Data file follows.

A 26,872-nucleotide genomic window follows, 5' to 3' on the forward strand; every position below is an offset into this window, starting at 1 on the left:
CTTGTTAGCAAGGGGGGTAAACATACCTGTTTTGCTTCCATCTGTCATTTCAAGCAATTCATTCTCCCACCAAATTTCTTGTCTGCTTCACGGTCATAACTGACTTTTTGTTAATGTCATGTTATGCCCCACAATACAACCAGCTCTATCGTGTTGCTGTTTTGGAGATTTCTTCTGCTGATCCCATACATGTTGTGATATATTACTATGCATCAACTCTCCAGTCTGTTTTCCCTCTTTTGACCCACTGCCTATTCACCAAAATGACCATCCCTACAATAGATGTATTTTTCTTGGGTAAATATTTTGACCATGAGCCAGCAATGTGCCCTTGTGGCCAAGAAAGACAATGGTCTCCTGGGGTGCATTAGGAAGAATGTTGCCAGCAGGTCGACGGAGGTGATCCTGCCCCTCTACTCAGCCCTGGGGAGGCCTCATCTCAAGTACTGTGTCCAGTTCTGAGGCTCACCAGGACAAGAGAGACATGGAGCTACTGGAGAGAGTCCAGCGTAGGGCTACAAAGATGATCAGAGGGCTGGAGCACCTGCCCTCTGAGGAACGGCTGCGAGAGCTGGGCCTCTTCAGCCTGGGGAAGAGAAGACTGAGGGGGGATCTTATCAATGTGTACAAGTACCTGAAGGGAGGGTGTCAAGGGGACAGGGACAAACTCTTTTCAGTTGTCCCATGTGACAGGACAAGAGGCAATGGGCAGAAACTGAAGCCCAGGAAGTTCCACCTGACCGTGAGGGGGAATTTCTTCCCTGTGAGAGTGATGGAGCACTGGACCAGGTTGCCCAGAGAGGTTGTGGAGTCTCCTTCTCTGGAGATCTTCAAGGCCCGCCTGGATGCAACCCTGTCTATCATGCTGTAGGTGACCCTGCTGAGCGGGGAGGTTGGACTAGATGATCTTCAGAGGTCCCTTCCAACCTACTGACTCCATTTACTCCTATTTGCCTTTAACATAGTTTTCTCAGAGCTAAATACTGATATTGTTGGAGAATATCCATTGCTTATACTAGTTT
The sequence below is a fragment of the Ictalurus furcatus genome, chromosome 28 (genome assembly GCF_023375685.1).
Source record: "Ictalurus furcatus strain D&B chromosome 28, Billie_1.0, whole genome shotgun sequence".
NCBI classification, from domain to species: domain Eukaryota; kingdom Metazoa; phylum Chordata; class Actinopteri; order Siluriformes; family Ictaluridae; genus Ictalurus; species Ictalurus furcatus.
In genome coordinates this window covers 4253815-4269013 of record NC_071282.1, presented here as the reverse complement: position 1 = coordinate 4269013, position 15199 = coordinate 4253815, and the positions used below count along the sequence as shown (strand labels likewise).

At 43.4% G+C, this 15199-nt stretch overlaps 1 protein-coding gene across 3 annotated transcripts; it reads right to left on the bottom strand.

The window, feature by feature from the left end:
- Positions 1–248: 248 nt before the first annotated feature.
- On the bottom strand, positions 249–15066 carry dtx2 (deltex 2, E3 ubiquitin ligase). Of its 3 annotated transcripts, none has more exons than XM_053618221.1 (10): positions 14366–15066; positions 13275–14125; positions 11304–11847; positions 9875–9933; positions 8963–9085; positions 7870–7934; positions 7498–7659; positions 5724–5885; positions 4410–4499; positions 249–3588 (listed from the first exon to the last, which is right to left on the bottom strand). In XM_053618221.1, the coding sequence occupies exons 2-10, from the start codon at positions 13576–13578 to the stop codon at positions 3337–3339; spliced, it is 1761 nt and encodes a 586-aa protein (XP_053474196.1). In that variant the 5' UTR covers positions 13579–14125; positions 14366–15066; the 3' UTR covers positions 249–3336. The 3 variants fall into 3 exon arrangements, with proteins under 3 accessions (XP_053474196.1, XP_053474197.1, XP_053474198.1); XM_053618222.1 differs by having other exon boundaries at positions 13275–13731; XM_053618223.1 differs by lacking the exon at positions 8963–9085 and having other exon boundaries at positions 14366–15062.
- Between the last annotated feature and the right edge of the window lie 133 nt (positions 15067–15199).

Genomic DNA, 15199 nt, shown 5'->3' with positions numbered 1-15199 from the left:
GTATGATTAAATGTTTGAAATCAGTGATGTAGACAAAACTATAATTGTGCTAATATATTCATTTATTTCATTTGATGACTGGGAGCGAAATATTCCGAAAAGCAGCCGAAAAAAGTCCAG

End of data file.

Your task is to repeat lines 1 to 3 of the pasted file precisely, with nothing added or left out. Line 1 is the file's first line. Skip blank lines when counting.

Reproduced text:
A 26,872-nucleotide genomic window follows, 5' to 3' on the forward strand; every position below is an offset into this window, starting at 1 on the left:
CTTGTTAGCAAGGGGGGTAAACATACCTGTTTTGCTTCCATCTGTCATTTCAAGCAATTCATTCTCCCACCAAATTTCTTGTCTGCTTCACGGTCATAACTGACTTTTTGTTAATGTCATGTTATGCCCCACAATACAACCAGCTCTATCGTGTTGCTGTTTTGGAGATTTCTTCTGCTGATCCCATACATGTTGTGATATATTACTATGCATCAACTCTCCAGTCTGTTTTCCCTCTTTTGACCCACTGCCTATTCACCAAAATGACCATCCCTACAATAGATGTATTTTTCTTGGGTAAATATTTTGACCATGAGCCAGCAATGTGCCCTTGTGGCCAAGAAAGACAATGGTCTCCTGGGGTGCATTAGGAAGAATGTTGCCAGCAGGTCGACGGAGGTGATCCTGCCCCTCTACTCAGCCCTGGGGAGGCCTCATCTCAAGTACTGTGTCCAGTTCTGAGGCTCACCAGGACAAGAGAGACATGGAGCTACTGGAGAGAGTCCAGCGTAGGGCTACAAAGATGATCAGAGGGCTGGAGCACCTGCCCTCTGAGGAACGGCTGCGAGAGCTGGGCCTCTTCAGCCTGGGGAAGAGAAGACTGAGGGGGGATCTTATCAATGTGTACAAGTACCTGAAGGGAGGGTGTCAAGGGGACAGGGACAAACTCTTTTCAGTTGTCCCATGTGACAGGACAAGAGGCAATGGGCAGAAACTGAAGCCCAGGAAGTTCCACCTGACCGTGAGGGGGAATTTCTTCCCTGTGAGAGTGATGGAGCACTGGACCAGGTTGCCCAGAGAGGTTGTGGAGTCTCCTTCTCTGGAGATCTTCAAGGCCCGCCTGGATGCAACCCTGTCTATCATGCTGTAGGTGACCCTGCTGAGCGGGGAGGTTGGACTAGATGATCTTCAGAGGTCCCTTCCAACCTACTGACTCCATTTACTCCTATTTGCCTTTAACATAGTTTTCTCAGAGCTAAATACTGATATTGTTGGAGAATATCCATTGCTTATACTAGTTT
The sequence below is a fragment of the Ictalurus furcatus genome, chromosome 28 (genome assembly GCF_023375685.1).